Stephen King’s The Body. Christina Stead’s The Man Who Loved Children. Kurt Vonnegut’s Slaughterhouse-Five. What do these books have in common? They’ve all inspired other writers to start writing, and are now part of Bookmarked, a new series of books about the works of literature that have left a lasting impression on the lives and work of contemporary writers.
The series, a project from Brooklyn, New York–based independent publisher Ig, is comprised of short personal books from a variety of writers, each exploring how a particular work of fiction helped shape his or her career. “It’s a simple idea,” says Kirby Gann, series editor and author of the first volume, John Knowles’ A Separate Peace, which was published in March. “The series celebrates classic books on a personal, intimate level, as opposed to capital-C Criticism. So much book talk strains toward the scholar and grad student, approaching the subject from an objective, theoretical stance and seeking to apply certain critical standards or requisites. That method is important, of course, but it leaves plenty of room to address books on a more democratic, imaginative, and even intimate level, no matter their pub date.”
The second installment in the series, which also came out in March, was Kurt Vonnegut’s Slaughterhouse-Five by author, columnist, and radio personality Curt Smith. While Smith’s response combines criticism and autobiography with a cultural and historical examination of the many themes of Vonnegut’s 1969 novel, Gann approaches A Separate Peace on a more personal level. “A Separate Peace was a book I loved as a teenager—essentially the novel that made me want to be a writer—and yet I had never returned to read it again, until now, some thirty years later,” Gann says. “It became apparent to me that if I were now reading the novel for the first time, it wouldn’t have affected me a great deal. So what interested me was rediscovering the boy who had found the novel so transformative and exploring why it affected him so deeply.”
This is one of the unique aspects of the series: Neither Gann nor his series coeditor, Ig editor in chief Robert Lasner, knows exactly what form each book in the series will take. And this, they say, is exactly the point—to enable writers to share their personal experience with a work of fiction in any form they want.
The idea for the project came about one afternoon when Gann and Lasner were discussing their love of 33⅓, a series of books about music, each volume of which explores a specific album. Launched in 2003 by Bloomsbury, the series now includes more than a hundred titles on records ranging from Blondie’s Parallel Lines to Koji Kondo’s music for Super Mario Bros. “You can find memoirs of how the music affected the author’s life,” says Gann, “or a deeper, rock-historian’s view of the album’s lasting value, an argument over where it should be situated in the pantheon of classics.”
“Kirby and I agreed it would be a fun idea to do something similar with classic novels,” says Lasner. “So I e-mailed him one day with the following question: ‘If you were to choose one novel that was fundamental to you as a writer, what would it be? Just tell me what pops into your head.’ Kirby wrote back, ‘A Separate Peace by John Knowles.’ ‘Perfect!’ I declared. ‘Give me thirty-five thousand words by…well, he didn’t meet the deadline, so let’s keep that to ourselves. That’s how Bookmarked got started.’” Like 33⅓, each installment of the Bookmarked series is short, under two hundred pages. Forthcoming volumes include Paula Bomer’s take on Christina Stead’s The Man Who Loved Children, Aaron Burch on Stephen King’s The Body (the novella on which the movie Stand by Me is based), and Michael Seidlinger on Mark Z. Danielewski’s House of Leaves. The editors plan to publish at least four books in the series per year. Though most of the titles have so far been solicited, the series is open to queries from writers who have published at least one previous book.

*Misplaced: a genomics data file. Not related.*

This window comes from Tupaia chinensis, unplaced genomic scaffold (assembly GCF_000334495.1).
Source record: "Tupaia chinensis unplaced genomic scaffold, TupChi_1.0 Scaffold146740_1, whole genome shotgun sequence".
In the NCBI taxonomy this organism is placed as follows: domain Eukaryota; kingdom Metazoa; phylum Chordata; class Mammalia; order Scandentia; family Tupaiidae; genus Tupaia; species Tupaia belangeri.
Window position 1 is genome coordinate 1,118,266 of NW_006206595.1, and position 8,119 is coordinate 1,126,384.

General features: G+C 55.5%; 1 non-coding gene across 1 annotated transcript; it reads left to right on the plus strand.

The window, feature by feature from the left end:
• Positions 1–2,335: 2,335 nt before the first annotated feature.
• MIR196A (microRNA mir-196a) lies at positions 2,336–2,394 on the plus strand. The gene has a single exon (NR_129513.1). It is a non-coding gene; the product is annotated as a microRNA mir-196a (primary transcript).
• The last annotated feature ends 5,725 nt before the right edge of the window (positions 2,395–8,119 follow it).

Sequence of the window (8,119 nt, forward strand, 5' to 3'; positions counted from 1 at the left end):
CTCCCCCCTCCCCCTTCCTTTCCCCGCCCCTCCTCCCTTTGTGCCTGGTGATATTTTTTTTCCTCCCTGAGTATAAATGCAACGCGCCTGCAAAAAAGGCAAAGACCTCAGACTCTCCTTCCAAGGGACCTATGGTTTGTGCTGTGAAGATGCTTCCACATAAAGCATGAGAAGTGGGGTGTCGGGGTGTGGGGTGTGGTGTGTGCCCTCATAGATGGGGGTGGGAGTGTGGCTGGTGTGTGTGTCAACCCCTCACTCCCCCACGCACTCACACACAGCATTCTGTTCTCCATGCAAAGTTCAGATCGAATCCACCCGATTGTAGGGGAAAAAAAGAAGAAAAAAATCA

“We’re attempting to broaden the conversation about loved books,” says Gann. “For an individual writer, the project might be seen as an opportunity to write in a way that’s unfamiliar and out of one’s comfort zone—the chance to try a different mode for a bit and share something you love.” As for readers, the editors hope that each title in the Bookmarked series will serve as a brief introduction or companion to an inspiring work of fiction—and at the same time offer a glimpse into the life and work of not just one but two writers. “Any project that celebrates great books, especially from an informed point of view of a fellow practitioner,” Gann says, “is of great importance.”
Andrew McFadyen-Ketchum is a freelance writer, editor, and writing coach. He is a senior editor at F(r)iction, founder and editor in chief of poemoftheweek.org, and the founder of the Colorado Writers’ Workshop. He is the author of the poetry collection Ghost Gear (University of Arkansas Press, 2014). His website is andrewmk.com.